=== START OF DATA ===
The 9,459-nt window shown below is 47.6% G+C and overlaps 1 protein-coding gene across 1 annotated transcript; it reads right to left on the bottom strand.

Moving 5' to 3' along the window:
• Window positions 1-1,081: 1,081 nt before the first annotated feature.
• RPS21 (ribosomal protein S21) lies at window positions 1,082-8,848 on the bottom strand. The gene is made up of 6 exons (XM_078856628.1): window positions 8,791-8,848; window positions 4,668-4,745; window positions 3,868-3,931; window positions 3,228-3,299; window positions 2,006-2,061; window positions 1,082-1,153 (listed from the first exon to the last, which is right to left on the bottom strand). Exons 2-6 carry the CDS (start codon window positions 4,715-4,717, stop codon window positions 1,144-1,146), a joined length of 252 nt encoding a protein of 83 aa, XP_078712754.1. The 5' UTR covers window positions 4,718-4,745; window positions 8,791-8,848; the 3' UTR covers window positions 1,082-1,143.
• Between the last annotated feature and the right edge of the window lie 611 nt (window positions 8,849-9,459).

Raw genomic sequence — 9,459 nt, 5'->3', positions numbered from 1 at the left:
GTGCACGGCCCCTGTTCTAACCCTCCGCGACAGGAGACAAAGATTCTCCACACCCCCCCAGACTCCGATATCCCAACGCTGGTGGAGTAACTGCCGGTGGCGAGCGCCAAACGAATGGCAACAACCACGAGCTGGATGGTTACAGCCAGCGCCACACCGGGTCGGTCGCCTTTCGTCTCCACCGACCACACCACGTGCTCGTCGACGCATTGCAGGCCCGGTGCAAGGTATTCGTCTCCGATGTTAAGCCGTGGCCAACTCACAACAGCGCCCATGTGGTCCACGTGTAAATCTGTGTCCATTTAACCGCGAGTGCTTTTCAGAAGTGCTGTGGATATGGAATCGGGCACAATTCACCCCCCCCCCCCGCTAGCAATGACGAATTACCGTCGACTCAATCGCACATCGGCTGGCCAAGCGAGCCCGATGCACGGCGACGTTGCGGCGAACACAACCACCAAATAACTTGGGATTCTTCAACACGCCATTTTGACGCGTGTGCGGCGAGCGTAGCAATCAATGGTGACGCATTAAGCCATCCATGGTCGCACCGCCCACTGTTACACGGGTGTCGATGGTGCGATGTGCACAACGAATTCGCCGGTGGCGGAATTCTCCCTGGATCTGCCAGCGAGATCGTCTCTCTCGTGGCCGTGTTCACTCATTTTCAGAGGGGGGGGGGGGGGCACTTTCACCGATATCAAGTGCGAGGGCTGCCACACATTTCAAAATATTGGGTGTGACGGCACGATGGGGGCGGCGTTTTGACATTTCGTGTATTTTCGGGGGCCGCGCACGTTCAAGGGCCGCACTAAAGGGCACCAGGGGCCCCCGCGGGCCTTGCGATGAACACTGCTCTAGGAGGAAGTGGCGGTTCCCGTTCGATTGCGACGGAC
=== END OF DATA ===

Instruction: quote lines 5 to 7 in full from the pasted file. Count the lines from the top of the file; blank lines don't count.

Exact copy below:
• Between the last annotated feature and the right edge of the window lie 611 nt (window positions 8,849-9,459).

Raw genomic sequence — 9,459 nt, 5'->3', positions numbered from 1 at the left:
GTGCACGGCCCCTGTTCTAACCCTCCGCGACAGGAGACAAAGATTCTCCACACCCCCCCAGACTCCGATATCCCAACGCTGGTGGAGTAACTGCCGGTGGCGAGCGCCAAACGAATGGCAACAACCACGAGCTGGATGGTTACAGCCAGCGCCACACCGGGTCGGTCGCCTTTCGTCTCCACCGACCACACCACGTGCTCGTCGACGCATTGCAGGCCCGGTGCAAGGTATTCGTCTCCGATGTTAAGCCGTGGCCAACTCACAACAGCGCCCATGTGGTCCACGTGTAAATCTGTGTCCATTTAACCGCGAGTGCTTTTCAGAAGTGCTGTGGATATGGAATCGGGCACAATTCACCCCCCCCCCCCGCTAGCAATGACGAATTACCGTCGACTCAATCGCACATCGGCTGGCCAAGCGAGCCCGATGCACGGCGACGTTGCGGCGAACACAACCACCAAATAACTTGGGATTCTTCAACACGCCATTTTGACGCGTGTGCGGCGAGCGTAGCAATCAATGGTGACGCATTAAGCCATCCATGGTCGCACCGCCCACTGTTACACGGGTGTCGATGGTGCGATGTGCACAACGAATTCGCCGGTGGCGGAATTCTCCCTGGATCTGCCAGCGAGATCGTCTCTCTCGTGGCCGTGTTCACTCATTTTCAGAGGGGGGGGGGGGGGCACTTTCACCGATATCAAGTGCGAGGGCTGCCACACATTTCAAAATATTGGGTGTGACGGCACGATGGGGGCGGCGTTTTGACATTTCGTGTATTTTCGGGGGCCGCGCACGTTCAAGGGCCGCACTAAAGGGCACCAGGGGCCCCCGCGGGCCTTGCGATGAACACTGCTCTAGGAGGAAGTGGCGGTTCCCGTTCGATTGCGACGGAC